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The North's Economy

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S: The North's Economy

BC: The End Jason Is Awesome

FC: The North's Economy | By The Awesome Jason Saintizaire

1: An American inventor, had been seeking support for a system of telegraph lines. On May 24, 1844, Morse got the chance to demonstrate that he could send messages instantly along wires. As a crowd in the U.S. capital watched, Morse tapped in the words, What hath God wrought. A few moments later, the telegraph operator in Baltimore sent the same message back in reply. The telegraph worked. Soon telegraph messages were flashing back and forth between Washington and Baltimore. | Samuel Morse

2: Cyrus McCormick was interested in machines that would ease the burden of farmwork. After years of tinkering, McCormick designed and constructed the mechanical reaper and made a fortune manufacturing and selling it. For hundreds of years, farmers had harvested grain with handheld sickles. McCormick's reaper could harvest grain much faster than a hand-operated sickle. Because farmers could harvest wheat so quickly, they began planting more of it. Growing wheat became profitable. | Cyrus McCoromick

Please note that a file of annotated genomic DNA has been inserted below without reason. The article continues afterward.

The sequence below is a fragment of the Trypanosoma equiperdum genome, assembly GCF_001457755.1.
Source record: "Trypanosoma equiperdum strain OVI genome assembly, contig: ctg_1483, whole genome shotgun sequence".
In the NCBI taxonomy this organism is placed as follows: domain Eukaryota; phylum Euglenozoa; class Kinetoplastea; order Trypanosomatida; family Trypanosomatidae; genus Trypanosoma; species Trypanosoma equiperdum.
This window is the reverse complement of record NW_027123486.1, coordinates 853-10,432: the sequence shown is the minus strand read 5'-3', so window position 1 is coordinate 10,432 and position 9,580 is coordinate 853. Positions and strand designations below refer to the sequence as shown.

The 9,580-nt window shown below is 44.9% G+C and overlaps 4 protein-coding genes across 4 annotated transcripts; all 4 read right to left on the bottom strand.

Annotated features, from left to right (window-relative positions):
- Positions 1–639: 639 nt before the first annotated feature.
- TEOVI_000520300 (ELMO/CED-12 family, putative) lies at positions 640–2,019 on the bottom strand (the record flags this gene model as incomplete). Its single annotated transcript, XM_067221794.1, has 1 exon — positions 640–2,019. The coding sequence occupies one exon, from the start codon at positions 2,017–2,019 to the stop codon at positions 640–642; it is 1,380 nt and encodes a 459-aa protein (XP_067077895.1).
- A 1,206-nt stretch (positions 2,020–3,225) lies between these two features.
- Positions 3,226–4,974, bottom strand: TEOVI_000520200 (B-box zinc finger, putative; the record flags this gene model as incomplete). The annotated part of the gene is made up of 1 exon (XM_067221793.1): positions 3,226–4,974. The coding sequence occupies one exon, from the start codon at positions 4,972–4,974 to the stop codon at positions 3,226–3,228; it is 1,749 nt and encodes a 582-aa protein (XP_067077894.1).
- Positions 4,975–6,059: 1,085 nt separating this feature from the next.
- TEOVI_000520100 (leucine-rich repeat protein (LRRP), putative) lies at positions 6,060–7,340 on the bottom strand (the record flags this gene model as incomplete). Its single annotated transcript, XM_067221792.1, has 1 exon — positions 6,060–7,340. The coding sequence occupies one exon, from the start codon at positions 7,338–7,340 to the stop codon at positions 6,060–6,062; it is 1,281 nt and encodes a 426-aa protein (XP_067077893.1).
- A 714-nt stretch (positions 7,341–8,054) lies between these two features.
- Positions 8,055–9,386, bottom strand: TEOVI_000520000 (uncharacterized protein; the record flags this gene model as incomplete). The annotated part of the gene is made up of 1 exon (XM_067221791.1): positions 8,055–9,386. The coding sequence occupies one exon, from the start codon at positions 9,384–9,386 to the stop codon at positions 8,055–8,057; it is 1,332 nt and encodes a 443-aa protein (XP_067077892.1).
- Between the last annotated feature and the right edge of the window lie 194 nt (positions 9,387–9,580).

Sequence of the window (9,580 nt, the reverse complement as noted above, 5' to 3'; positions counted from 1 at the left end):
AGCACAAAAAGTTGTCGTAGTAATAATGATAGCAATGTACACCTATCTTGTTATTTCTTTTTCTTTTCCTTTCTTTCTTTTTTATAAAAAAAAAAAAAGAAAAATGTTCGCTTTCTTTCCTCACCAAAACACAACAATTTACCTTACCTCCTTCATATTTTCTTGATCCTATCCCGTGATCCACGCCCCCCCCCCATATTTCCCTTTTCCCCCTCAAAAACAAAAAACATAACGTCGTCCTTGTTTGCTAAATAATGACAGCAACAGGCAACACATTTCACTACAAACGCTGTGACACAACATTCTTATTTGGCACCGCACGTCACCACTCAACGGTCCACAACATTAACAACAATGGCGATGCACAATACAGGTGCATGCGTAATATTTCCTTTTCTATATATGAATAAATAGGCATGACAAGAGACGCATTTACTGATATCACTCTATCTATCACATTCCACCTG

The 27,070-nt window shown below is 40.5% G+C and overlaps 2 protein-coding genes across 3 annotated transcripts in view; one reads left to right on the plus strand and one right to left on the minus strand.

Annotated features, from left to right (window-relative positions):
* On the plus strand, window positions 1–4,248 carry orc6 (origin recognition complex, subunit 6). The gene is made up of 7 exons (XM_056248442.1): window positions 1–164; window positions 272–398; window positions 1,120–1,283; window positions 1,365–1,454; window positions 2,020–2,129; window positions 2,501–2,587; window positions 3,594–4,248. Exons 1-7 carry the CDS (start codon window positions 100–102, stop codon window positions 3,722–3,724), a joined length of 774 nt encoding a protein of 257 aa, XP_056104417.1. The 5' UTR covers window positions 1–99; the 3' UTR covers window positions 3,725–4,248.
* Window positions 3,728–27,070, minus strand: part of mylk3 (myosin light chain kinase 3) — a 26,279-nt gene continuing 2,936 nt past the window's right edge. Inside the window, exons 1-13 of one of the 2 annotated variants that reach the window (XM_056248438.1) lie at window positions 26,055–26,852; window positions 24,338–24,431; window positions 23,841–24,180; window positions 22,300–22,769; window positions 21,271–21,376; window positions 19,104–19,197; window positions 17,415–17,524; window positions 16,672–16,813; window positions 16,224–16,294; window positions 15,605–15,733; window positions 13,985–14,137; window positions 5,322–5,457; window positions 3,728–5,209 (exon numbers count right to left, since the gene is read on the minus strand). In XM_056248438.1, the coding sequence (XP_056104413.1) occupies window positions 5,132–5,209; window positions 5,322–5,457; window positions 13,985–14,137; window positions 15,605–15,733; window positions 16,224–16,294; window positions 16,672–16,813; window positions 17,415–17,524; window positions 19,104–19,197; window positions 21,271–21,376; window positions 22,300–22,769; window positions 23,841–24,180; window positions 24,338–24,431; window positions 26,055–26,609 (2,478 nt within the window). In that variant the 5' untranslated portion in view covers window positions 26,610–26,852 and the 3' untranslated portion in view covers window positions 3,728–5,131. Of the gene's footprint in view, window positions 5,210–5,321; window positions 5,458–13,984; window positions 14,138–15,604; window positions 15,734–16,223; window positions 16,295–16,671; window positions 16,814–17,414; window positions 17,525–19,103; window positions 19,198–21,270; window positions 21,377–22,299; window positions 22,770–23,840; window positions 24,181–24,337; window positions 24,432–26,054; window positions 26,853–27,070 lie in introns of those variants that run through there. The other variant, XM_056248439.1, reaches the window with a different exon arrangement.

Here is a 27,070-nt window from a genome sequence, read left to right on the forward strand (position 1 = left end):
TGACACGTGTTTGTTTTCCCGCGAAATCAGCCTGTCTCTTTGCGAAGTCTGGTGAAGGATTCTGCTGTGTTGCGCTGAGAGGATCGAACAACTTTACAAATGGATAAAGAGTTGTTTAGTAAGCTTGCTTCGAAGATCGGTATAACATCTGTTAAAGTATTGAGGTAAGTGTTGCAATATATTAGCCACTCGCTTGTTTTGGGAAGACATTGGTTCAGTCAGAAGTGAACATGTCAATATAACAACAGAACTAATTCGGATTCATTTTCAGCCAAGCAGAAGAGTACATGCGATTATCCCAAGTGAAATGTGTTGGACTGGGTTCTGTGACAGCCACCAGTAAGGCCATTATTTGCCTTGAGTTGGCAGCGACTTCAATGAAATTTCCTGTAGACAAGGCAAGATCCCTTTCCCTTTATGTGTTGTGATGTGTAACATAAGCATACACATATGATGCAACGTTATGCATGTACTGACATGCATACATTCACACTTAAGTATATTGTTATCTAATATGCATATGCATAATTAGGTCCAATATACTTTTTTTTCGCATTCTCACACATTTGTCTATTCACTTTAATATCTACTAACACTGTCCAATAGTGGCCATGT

3: Three revolutionary inventions of the 1830s changed farming methods and encouraged settlers to cultivate larger areas of the West. One was the steel-tipped plow that John Deere invented in 1837. Far sturdier than the wooden plow, Deere's plow easily cut through the hard-packed sod of the prairies. | John Deere

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  • By: Jason S.
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  • Title: The North's Economy
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